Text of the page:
Wednesday, January 25, 2012

Setting Goals: Cracking the 7 Minute Mile

If I learned anything about life from my high school basketball coach, and believe me I probably learned more about life than I did about basketball, it was the importance of setting goals. He broke each season down into individual goals the team could strive to achieve and showed me that life very much proceeds through the goals you set. You can't always achieve all of your goals unfortunately, but to not have them is to not have a direction in life, something tangible to work towards. And when you are working towards something, you are much more focused on getting there to the best of your ability with maximum effort.

Two years ago I started participating in triathlons. Trust me, it sounds a lot more significant than it really is. These are very short: .3 mile swim, 15 mile bike and 3 mile run. Not so much an Iron Man but still good chunks of exercise being done one after the other.  After the NYC Marathon in 2003 I had always thought that triathlons would be something I would enjoy. I really like the variety of the training you have to do and because the distances are short the training sessions can be done in manageable segments in between work and home responsibilities.

Breaking the 7 minute mile barrier had always been a goal of mine but I had never been able to achieve it. In all of my trainings and in all of the 5k races I had run in my adult life, I had never cracked 7 minute miles. I eventually filed it away in the back of my head and assumed that as I got older this goal would get harder and harder to achieve. Certainly I never expected to do it after having swam .3 miles and biked 15. But sure enough this past summer during the Timberman Triathlon I found myself with gas left in the tank turning for home in the run and I emptied it. Not only did I crack 7 minute miles, I crushed it! My time was 20:23 and my overall pace ended up being 6:47/mile. I did the second half of the race 2 minutes faster than the first. And this was after having swam and biked! I was beyond thrilled.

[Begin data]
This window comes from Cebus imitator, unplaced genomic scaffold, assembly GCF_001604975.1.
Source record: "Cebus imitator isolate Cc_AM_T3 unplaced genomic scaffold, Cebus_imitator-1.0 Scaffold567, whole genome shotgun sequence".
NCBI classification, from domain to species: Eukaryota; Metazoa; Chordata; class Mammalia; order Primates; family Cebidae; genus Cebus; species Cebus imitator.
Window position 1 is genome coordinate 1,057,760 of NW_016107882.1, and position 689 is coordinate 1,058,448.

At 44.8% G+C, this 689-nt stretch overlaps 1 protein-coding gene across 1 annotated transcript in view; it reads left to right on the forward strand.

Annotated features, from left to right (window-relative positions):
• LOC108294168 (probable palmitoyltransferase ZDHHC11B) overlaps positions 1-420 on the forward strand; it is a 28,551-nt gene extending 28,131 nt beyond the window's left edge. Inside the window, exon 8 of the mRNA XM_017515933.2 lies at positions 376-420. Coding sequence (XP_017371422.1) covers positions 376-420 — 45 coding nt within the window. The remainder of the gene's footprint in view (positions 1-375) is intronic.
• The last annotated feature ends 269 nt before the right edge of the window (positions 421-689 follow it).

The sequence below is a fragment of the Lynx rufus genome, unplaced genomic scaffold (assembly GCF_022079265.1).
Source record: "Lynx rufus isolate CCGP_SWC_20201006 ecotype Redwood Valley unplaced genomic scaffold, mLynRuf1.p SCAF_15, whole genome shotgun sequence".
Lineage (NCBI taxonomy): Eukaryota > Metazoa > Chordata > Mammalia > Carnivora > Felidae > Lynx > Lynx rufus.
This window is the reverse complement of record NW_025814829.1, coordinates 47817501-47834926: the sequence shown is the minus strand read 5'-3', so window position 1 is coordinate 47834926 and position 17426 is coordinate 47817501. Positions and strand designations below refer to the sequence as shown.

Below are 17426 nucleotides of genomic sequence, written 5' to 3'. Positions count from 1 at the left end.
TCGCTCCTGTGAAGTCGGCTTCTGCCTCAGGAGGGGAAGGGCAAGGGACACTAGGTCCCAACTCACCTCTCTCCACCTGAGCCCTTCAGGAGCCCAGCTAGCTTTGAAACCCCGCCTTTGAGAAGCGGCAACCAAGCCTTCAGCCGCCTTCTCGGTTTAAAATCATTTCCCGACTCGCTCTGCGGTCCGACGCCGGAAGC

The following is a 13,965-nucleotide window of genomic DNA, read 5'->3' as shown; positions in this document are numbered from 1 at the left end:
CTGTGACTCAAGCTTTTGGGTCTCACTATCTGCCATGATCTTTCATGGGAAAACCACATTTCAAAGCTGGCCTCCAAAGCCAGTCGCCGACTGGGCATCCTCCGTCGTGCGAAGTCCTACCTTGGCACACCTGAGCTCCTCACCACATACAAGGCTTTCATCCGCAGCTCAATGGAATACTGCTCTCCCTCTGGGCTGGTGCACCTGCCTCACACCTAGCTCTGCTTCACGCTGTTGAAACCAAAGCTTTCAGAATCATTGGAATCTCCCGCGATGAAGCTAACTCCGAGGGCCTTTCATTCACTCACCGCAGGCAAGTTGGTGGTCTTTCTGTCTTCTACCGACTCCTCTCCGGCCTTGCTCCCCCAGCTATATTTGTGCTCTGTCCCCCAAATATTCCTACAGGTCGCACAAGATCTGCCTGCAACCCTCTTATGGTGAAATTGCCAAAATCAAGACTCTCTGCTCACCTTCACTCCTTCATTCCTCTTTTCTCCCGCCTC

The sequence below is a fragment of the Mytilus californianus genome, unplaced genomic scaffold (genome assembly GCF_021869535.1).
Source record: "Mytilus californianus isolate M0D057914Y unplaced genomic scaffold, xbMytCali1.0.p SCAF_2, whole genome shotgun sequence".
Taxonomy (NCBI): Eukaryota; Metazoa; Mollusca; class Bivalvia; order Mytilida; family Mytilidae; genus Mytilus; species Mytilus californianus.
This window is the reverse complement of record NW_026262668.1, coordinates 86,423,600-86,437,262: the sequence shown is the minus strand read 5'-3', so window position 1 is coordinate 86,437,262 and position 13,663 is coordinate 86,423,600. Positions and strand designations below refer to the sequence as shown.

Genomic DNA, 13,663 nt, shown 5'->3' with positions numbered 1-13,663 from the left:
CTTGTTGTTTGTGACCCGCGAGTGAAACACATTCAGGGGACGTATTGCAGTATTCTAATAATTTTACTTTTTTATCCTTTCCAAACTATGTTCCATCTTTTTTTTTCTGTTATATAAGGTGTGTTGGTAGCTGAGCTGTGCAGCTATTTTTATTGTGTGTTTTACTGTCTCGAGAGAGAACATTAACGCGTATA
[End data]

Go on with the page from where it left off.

It's not that I ever gave up trying to achieve my goal. I continued to train as hard as I could.  I pushed myself every step of the way. But I definitely lost focus of that particular goal and stopped thinking about it. Yet, it was at this point that I ended up achieving it. Perhaps I need to stop thinking (and if you know me you know it's more like obsessing) about it in order for it to happen.

Career wise, goals are imperative. If they weren't, employers wouldn't ask "Where do you see yourself in 5 years?" during interviews. They not only want to know if you are projecting yourself in a career in the field but also they want to see if you have a sense of purpose and direction guiding you. So no matter where you find yourself in your career, be sure to set goals. It's completely fine to not achieve them or to alter them down the road, goodness knows I have done both, but if you don't have them at all you'll have nothing to go after every morning when you wake up.

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